The referee towered over little Stacy Smith like an unfriendly giant, shaming the soccer team's ace striker with a tripping call that could have turned the tide of the game against Smith and her teammates.

But wait. Smith was playing for the Springfield Spirit, the only team in the league with a perfect record, and a club whose cardinal rule is Grace Under Pressure. Seconds after her first yellow penalty card ever, the freckled 11-year-old lofted the ball into the goalie's net. The Spirit went on to rout their opponents, 5-0.

Soccer is serious stuff in Northern Virginia, and nobody is more serious about it--or has more fun playing it--than these 16 youngsters from West Springfield and Burke who created the Spirit only a year ago.

In compiling a remarkable 56-0 outdoor record, the Spirit has won two state titles and a fearsome reputation that makes teams from here to New York and Canada quake in their cleats.

"It is a special team," said Adele Dolansky, president of the Washington Area Girls Soccer League, which includes the Spirit and 131 other teams from Virginia and Maryland in its spring season.

"There are other, older teams with very impressive records, too," Dolansky said. "The Spirit gets unusually good support from the parents and coaches. And that helps a lot."

It helped last year, when the Spirit won the state championship and three Saturdays ago, when it took the title again. The support came in handy last Saturday, when it looked like the Fairfax Police Department club just might run away with the first half. And it certainly helped during the rest of the Memorial Day weekend, as the Spirit defeated three more teams to sweep the Springfield Youth Club's invitational tourney.

"All the parents are very affirmative," said Marcia Smith, whose daughter has played soccer since the age of five. "You never hear any criticism by one parent against somebody's else's kid.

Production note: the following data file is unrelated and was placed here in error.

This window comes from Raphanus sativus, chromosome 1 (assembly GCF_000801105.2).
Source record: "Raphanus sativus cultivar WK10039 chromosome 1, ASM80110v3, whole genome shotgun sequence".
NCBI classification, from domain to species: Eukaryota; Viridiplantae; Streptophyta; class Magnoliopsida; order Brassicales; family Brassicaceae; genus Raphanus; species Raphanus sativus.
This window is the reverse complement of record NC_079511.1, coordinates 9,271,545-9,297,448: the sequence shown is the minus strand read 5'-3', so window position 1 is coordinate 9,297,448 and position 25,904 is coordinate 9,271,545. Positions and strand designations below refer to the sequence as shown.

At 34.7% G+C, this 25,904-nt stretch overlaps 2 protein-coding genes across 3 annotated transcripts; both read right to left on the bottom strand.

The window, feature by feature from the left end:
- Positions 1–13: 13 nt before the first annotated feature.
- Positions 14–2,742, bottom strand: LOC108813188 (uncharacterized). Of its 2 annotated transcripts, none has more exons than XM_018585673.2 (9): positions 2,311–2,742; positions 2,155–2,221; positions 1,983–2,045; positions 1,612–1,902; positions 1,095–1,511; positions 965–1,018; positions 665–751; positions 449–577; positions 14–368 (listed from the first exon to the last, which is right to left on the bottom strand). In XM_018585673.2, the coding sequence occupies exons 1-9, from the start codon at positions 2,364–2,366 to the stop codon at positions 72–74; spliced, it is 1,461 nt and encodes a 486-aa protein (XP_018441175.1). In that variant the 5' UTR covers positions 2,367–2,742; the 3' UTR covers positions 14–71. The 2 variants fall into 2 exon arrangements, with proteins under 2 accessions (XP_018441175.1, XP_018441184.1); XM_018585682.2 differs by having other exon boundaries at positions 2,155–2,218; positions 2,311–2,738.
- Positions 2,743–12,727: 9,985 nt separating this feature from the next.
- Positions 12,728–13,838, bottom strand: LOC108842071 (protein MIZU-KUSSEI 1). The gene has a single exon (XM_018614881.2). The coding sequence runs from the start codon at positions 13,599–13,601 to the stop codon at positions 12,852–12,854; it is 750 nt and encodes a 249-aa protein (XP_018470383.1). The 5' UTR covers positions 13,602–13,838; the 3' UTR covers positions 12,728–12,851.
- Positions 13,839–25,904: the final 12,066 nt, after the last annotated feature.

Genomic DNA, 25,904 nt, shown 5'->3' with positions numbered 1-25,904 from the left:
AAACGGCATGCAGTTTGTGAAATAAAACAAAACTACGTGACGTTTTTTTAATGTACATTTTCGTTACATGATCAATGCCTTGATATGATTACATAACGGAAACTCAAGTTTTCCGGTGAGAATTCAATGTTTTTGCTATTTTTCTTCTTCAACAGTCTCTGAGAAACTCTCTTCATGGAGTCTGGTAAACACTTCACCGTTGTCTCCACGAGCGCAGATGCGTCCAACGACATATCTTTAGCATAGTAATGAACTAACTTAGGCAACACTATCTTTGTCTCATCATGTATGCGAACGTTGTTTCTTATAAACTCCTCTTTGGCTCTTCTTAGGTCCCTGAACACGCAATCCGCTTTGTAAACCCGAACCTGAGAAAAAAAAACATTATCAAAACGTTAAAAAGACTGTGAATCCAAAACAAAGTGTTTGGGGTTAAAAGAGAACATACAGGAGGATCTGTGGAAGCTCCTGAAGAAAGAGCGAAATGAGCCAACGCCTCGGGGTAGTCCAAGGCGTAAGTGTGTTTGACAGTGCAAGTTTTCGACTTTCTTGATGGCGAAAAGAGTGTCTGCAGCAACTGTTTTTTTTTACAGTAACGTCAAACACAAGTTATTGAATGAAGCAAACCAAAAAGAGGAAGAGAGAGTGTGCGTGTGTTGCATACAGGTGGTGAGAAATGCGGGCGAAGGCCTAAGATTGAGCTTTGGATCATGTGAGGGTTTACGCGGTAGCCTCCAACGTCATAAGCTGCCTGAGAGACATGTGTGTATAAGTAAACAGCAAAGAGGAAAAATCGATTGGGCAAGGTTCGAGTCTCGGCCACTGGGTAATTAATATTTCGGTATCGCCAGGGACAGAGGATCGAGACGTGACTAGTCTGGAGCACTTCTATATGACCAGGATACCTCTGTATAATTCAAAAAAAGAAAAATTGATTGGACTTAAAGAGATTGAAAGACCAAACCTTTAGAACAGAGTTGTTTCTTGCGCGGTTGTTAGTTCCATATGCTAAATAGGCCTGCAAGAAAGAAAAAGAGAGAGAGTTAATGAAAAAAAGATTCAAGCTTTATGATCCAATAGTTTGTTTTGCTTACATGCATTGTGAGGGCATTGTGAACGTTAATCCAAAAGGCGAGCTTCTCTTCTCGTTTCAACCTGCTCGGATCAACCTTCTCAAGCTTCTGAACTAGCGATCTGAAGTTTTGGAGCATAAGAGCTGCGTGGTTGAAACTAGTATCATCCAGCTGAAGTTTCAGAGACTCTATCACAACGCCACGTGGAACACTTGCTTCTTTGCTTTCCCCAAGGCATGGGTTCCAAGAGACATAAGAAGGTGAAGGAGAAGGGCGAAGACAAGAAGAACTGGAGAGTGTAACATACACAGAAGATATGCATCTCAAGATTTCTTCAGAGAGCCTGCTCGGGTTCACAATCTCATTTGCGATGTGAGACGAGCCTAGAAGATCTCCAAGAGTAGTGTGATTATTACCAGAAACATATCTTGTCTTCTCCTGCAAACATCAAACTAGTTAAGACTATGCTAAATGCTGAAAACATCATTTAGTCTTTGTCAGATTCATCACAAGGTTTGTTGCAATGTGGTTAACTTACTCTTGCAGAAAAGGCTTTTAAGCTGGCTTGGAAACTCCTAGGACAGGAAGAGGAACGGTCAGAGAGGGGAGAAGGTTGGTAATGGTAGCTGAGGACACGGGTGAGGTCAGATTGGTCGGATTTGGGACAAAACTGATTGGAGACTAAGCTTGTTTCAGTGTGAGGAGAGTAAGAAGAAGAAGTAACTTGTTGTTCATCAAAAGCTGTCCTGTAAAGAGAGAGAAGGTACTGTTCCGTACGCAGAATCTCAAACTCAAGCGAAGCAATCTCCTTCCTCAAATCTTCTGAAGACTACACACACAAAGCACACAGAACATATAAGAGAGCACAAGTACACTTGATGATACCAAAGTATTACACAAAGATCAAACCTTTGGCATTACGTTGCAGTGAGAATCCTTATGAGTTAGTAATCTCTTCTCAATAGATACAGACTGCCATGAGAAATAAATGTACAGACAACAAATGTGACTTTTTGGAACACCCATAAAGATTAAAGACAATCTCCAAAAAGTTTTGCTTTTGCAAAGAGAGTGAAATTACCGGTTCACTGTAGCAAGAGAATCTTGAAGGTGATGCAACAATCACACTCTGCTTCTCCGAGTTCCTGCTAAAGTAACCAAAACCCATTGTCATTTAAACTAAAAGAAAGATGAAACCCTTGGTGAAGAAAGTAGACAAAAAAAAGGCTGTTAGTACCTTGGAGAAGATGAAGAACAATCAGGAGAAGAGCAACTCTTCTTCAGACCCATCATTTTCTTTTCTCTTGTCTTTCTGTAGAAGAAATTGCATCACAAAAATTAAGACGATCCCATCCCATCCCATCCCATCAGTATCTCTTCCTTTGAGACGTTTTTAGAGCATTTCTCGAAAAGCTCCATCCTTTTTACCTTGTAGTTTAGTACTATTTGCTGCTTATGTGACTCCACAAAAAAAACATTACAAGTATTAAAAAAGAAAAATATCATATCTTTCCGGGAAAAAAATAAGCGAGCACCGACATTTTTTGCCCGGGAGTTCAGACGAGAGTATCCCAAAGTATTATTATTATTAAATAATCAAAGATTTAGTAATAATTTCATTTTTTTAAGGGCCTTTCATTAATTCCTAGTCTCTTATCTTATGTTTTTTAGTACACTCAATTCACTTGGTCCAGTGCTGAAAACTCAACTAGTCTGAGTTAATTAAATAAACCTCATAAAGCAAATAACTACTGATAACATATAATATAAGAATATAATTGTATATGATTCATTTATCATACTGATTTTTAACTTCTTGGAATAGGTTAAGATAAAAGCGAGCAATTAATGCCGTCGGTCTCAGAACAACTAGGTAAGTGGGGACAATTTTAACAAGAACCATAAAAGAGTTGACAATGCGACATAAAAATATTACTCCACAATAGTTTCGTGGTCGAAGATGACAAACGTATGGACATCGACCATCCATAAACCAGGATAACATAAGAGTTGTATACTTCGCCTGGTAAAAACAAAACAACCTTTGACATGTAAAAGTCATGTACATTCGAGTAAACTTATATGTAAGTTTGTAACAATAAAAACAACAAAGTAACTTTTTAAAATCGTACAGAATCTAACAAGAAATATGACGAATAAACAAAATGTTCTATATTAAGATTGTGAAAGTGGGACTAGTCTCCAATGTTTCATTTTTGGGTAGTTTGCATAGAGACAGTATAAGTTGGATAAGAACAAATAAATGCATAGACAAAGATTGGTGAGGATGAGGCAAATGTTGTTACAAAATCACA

"We don't fit the typical 'Little League parent' stereotype," she said.

Parent and child alike enjoy soccer--it gives both a chance to blow off steam two, three, even four times a week. They say they gain something else as well: the tough lessons of teamwork and competition, winning and fair play.

"The thing you never forget is that you've got 16 individuals on a team," said head coach Bill Rine, whose daughter Rebecca plays on the team. "It takes a long time to find out what turns a player off and what turns them on.

"But you can tell when the team clicks," he said. "And that's the greatest feeling in the world."

Like Dolansky, Rine credits the parents for much of the team's spirit and winning ways. One couple, Hal and Mary Kay Woodside, share the defensive coaching duties, while Bill Martinson coaches the offense. Several parents keep statistics, others are responsible for the water coolers and bandages.

Then there's the cheering. Few things are more intimidating to a nervous opponent than the din of 30 or 40 grown-ups--most of them clad in blue and yellow, the team colors--all shouting encouragement to Spirit players. They applaud every player coming off the field and grouse together quietly at a referee's bad calls.

"You're not going to find a team anywhere with more support from the parents," said Ray Schaible, whose daughter Amanda is a scrappy defensive player.

In Springfield, supporting your local soccer club means traveling to tournaments, such as the Robbie International in Toronto--won last year by the Spirit--and to annual matches in New York, New Jersey and other locales in the grip of soccer fever. Parents also buy English-made uniforms for girls who can outgrow the canary-yellow garments in one short season.

"Soccer is neat, that's all," said Lisa Zemke, a high scorer for the Spirit. "I like it because of all the stuff you learn."

Rine said he concentrates on basic soccer plays with his young players: passing, defensive blocks and the like. "It's funny, but they pick up on strategy very well."